It is no secret how I feel about Bertrand Duchaufour. He created my favorite perfume ever, quite a feat considering the size of my collection (and no, I am not getting tired mentioning it any time soon, Frapin 1697, there you are.) So when he comes out with something new, which is not exactly a rare occurrence – but there is nothing wrong with being prolific (something I get accused of regularly as well) – I want to try it.
Eau d’Italie is a line composed entirely of Duchaufour perfumes, so there is a lot to do here for me. The latest – the eighth – offering is Jardin du Poète, a perfume inspired by Sicily, and it is a great starting point to work my way through this line starting with the newest.
Eau d’Italie was originally a perfume designed exclusively for the celebration of the 50th anniversary of one hotel, the beautiful Le Sirenuse in Positano, Italy. Eau d’Italie – the fragrance, was the first of the line released in 2004. Seven more perfumes have followed since, along with body care products for Eau d’Italie.
Jardin du Poète was created By Bertrand Duchaufour over the last two years, according to press materials, and released this spring. It features notes of orange, grapefruit, basil, angelica, immortelle, pink pepper, cypress, vetiver and musk.
Jardin du Poète starts with a lovely, bracing citrus and herbal accord. The basil and grapefruit reminds me initially of Sisley Eau de Campagne (by JCE), but the resemblance is only short lived. Jardin du Poète moves on into more floral territory soon. At least the immortelle in the heart smells very fresh and floral to me. Immortelle can be very dusty and dry, very sweet and honeyed, not here though. The cypress and a little peppery kick keep it light and airy and – I can’t say anything else – fresh, to the point of almost watery. It last very well for such a light fragrance, which pleases me no end.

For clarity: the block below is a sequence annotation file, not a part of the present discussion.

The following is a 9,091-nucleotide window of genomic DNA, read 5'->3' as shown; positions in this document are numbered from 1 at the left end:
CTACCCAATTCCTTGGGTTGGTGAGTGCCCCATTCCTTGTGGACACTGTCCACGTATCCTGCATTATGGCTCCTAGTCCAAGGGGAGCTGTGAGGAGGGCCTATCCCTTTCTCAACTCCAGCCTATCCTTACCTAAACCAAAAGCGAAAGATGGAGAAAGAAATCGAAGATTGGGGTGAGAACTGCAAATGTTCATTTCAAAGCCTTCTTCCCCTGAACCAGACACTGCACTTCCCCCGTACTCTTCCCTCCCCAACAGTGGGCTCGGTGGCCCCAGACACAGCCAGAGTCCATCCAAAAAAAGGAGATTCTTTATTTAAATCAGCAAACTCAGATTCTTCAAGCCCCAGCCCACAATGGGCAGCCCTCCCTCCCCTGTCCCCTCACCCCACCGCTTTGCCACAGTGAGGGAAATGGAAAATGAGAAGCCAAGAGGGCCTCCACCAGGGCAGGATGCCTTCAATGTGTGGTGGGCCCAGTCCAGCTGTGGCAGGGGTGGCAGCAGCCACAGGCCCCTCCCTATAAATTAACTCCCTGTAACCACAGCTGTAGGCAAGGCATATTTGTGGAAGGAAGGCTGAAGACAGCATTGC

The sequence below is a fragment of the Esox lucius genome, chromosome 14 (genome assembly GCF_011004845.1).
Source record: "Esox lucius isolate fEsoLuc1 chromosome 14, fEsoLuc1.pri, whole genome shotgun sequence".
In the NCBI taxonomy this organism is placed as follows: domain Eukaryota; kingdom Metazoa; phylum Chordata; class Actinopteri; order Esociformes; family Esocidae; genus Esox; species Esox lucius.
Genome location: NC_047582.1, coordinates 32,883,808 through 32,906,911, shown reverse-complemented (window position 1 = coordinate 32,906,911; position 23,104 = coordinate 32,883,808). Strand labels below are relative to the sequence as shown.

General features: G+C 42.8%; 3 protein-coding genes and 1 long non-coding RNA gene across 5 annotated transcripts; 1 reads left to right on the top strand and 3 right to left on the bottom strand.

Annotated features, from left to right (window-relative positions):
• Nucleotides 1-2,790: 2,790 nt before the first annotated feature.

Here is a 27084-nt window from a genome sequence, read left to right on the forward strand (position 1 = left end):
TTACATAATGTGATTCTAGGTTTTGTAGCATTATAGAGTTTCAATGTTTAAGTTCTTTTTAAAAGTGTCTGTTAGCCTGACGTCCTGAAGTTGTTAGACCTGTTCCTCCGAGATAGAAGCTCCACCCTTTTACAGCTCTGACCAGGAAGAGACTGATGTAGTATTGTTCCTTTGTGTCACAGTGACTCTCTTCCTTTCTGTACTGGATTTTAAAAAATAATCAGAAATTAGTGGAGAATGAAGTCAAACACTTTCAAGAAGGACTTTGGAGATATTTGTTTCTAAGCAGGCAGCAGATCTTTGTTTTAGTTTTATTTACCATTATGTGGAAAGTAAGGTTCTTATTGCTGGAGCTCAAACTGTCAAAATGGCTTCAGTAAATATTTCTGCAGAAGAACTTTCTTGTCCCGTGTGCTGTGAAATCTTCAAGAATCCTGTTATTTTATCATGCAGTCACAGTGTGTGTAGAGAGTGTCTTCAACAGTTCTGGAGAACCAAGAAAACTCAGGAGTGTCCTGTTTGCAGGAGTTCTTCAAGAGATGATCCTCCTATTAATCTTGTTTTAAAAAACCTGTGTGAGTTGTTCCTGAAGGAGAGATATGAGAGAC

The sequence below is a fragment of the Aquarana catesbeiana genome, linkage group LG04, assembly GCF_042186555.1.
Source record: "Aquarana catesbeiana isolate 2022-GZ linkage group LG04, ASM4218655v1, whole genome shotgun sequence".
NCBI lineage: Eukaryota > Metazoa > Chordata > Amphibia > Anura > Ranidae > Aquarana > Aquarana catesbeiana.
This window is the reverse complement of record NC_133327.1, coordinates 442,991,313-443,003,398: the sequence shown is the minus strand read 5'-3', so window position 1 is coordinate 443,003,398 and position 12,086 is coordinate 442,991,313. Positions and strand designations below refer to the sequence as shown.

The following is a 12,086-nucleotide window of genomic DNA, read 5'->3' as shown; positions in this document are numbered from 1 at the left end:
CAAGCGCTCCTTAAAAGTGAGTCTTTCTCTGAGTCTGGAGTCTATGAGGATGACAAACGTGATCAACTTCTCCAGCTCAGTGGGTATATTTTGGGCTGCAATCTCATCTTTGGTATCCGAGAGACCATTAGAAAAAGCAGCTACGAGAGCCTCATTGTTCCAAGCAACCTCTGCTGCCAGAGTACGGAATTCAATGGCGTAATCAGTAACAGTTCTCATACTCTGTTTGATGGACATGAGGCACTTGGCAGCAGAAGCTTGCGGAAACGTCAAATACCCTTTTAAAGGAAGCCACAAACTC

Jardin du Poète brings to mind early morning walks through dew-drenched grass along a lake, slowly being warmed by the rising sun, taking a nap in the shade of an age-old tree, watching the sun coming up over gently rolling hills and feeling carefree and happy.
And do you want to know the best part? My husband fully approves of Jardin du Poète. From someone who usually runs the other way when he is asked to smell something, and whose highest praise amounts to “It is okay, I guess, not so bad like the others”, getting a a positively poetic “Oh, that smells good, what is it?”, is unheard of and only ever experienced here.
So what else can I say, than I highly recommend Jardin du Poète as a wonderfully light, but tenacious, beautifully done and interesting summer scent?